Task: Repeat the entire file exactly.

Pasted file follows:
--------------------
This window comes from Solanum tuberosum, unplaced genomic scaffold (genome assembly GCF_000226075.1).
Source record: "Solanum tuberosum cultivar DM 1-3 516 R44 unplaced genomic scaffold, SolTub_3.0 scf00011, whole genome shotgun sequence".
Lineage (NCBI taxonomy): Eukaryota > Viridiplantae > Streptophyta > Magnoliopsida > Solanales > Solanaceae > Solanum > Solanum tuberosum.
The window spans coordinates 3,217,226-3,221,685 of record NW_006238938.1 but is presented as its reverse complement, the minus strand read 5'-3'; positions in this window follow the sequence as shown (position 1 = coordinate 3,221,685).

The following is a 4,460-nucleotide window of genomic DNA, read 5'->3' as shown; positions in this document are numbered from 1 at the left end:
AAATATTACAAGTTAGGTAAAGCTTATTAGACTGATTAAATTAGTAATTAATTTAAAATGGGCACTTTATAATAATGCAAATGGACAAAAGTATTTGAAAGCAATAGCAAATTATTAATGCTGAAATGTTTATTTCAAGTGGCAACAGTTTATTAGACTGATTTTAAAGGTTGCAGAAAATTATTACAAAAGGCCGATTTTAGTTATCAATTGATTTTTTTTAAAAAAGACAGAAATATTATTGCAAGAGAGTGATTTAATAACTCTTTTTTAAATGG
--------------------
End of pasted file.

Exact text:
This window comes from Solanum tuberosum, unplaced genomic scaffold (genome assembly GCF_000226075.1).
Source record: "Solanum tuberosum cultivar DM 1-3 516 R44 unplaced genomic scaffold, SolTub_3.0 scf00011, whole genome shotgun sequence".
Lineage (NCBI taxonomy): Eukaryota > Viridiplantae > Streptophyta > Magnoliopsida > Solanales > Solanaceae > Solanum > Solanum tuberosum.
The window spans coordinates 3,217,226-3,221,685 of record NW_006238938.1 but is presented as its reverse complement, the minus strand read 5'-3'; positions in this window follow the sequence as shown (position 1 = coordinate 3,221,685).

The following is a 4,460-nucleotide window of genomic DNA, read 5'->3' as shown; positions in this document are numbered from 1 at the left end:
AAATATTACAAGTTAGGTAAAGCTTATTAGACTGATTAAATTAGTAATTAATTTAAAATGGGCACTTTATAATAATGCAAATGGACAAAAGTATTTGAAAGCAATAGCAAATTATTAATGCTGAAATGTTTATTTCAAGTGGCAACAGTTTATTAGACTGATTTTAAAGGTTGCAGAAAATTATTACAAAAGGCCGATTTTAGTTATCAATTGATTTTTTTTAAAAAAGACAGAAATATTATTGCAAGAGAGTGATTTAATAACTCTTTTTTAAATGG